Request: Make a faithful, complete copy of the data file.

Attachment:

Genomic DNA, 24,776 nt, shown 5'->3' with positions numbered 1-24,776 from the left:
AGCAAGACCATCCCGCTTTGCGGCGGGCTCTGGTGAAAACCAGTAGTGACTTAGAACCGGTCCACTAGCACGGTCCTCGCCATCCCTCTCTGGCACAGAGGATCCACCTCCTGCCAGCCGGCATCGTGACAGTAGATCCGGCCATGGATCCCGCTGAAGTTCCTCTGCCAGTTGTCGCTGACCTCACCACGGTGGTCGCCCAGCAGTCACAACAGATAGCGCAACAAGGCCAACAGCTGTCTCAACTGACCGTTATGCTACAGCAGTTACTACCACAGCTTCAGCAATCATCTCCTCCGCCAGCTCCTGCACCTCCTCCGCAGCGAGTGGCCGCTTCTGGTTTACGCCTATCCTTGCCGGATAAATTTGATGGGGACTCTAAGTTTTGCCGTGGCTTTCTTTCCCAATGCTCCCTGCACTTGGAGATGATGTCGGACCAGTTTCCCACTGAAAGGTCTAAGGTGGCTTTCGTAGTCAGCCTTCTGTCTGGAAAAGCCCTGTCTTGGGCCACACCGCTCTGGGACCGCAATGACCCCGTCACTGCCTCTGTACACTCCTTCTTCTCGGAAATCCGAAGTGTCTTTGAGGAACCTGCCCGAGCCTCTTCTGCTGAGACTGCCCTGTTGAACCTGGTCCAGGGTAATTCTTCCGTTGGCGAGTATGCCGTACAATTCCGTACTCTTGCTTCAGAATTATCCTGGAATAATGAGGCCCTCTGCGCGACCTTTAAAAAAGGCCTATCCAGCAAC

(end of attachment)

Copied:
Genomic DNA, 24,776 nt, shown 5'->3' with positions numbered 1-24,776 from the left:
AGCAAGACCATCCCGCTTTGCGGCGGGCTCTGGTGAAAACCAGTAGTGACTTAGAACCGGTCCACTAGCACGGTCCTCGCCATCCCTCTCTGGCACAGAGGATCCACCTCCTGCCAGCCGGCATCGTGACAGTAGATCCGGCCATGGATCCCGCTGAAGTTCCTCTGCCAGTTGTCGCTGACCTCACCACGGTGGTCGCCCAGCAGTCACAACAGATAGCGCAACAAGGCCAACAGCTGTCTCAACTGACCGTTATGCTACAGCAGTTACTACCACAGCTTCAGCAATCATCTCCTCCGCCAGCTCCTGCACCTCCTCCGCAGCGAGTGGCCGCTTCTGGTTTACGCCTATCCTTGCCGGATAAATTTGATGGGGACTCTAAGTTTTGCCGTGGCTTTCTTTCCCAATGCTCCCTGCACTTGGAGATGATGTCGGACCAGTTTCCCACTGAAAGGTCTAAGGTGGCTTTCGTAGTCAGCCTTCTGTCTGGAAAAGCCCTGTCTTGGGCCACACCGCTCTGGGACCGCAATGACCCCGTCACTGCCTCTGTACACTCCTTCTTCTCGGAAATCCGAAGTGTCTTTGAGGAACCTGCCCGAGCCTCTTCTGCTGAGACTGCCCTGTTGAACCTGGTCCAGGGTAATTCTTCCGTTGGCGAGTATGCCGTACAATTCCGTACTCTTGCTTCAGAATTATCCTGGAATAATGAGGCCCTCTGCGCGACCTTTAAAAAAGGCCTATCCAGCAAC